Prix du public au Festival de Saint-Pétersbourg, 2005
Prix du meilleur film au Festival de Zelbe (Allemagne), 2005
It’s a pretty tall order to ask a six-year-old to suddenly take on responsibility
for his own life. Every decision he makes will have an influence on his
future, and the questions facing Vanya are really tough: does he want to life
a comfortable life as an adopted child of a loving family in Italy? After all, for
an abandoned Russian child like Vanya it really doesn’t sound like a bad
option. Or would he rather take on the powers-that-be in Russian society?
The latter path would involve a battle against Russia’s feeble adoption laws
in a godforsaken part of the country where, for children without parents,
adoption offers the only chance for survival. Moreover, there’s plenty of
money to be had in selling orphans into adoption abroad. For Vanya to succeed,
he would have to get his own way in a cruel world where adults are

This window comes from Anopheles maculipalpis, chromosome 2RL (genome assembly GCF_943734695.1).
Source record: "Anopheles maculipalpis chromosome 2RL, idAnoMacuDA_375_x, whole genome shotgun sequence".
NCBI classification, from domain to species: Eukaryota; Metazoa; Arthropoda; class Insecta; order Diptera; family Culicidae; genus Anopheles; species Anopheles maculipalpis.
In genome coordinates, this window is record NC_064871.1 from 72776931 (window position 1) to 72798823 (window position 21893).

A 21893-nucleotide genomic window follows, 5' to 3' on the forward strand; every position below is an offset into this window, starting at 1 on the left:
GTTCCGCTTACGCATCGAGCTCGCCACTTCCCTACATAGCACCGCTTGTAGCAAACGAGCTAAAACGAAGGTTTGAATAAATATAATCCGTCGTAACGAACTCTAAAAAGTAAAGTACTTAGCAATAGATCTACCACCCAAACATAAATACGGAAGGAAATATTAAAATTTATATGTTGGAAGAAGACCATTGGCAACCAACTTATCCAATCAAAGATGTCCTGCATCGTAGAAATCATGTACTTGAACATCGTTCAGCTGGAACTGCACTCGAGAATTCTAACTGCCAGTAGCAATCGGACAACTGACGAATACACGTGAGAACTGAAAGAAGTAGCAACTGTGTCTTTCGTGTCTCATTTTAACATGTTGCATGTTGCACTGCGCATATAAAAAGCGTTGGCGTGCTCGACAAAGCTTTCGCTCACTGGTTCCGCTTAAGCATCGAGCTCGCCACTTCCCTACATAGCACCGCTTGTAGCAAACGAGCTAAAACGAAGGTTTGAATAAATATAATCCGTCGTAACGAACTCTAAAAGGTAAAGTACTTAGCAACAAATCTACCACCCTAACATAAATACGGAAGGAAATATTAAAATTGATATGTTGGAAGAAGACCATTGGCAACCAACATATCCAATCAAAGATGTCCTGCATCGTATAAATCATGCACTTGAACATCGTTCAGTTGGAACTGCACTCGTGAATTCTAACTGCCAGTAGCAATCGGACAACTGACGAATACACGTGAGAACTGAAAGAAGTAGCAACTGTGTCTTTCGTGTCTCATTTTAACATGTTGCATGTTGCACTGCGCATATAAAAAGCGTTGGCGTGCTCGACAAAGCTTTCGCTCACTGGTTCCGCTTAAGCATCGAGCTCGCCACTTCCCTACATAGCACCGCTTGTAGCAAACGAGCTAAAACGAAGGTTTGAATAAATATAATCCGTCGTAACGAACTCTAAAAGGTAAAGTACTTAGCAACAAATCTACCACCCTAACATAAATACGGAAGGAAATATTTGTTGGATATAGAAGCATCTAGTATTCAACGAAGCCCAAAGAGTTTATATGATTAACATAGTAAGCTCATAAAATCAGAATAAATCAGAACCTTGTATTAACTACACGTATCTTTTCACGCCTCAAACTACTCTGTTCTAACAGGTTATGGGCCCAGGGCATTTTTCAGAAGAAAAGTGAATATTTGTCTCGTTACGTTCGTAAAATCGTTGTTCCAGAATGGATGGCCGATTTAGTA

not about to let a perverse six-year-old prevent them from earning a quick
buck. He would also have to defend himself against the avarice of corrupt
militias. But, above all, his refusal to allow himself to be adopted by an
Italian family would be a decision against his mother’s wishes, who abandoned
him in a Russian maternity ward.
The world of children is a universe with its own laws; a realm in which
sometimes one’s heart speaks louder than one’s intellect. Vanya decides to
set off in search of his mother. But he must first learn how to read so that
he can understand the little information he has about her. Vanya embarks
on his quest – and encounters a mysterious and dangerous world.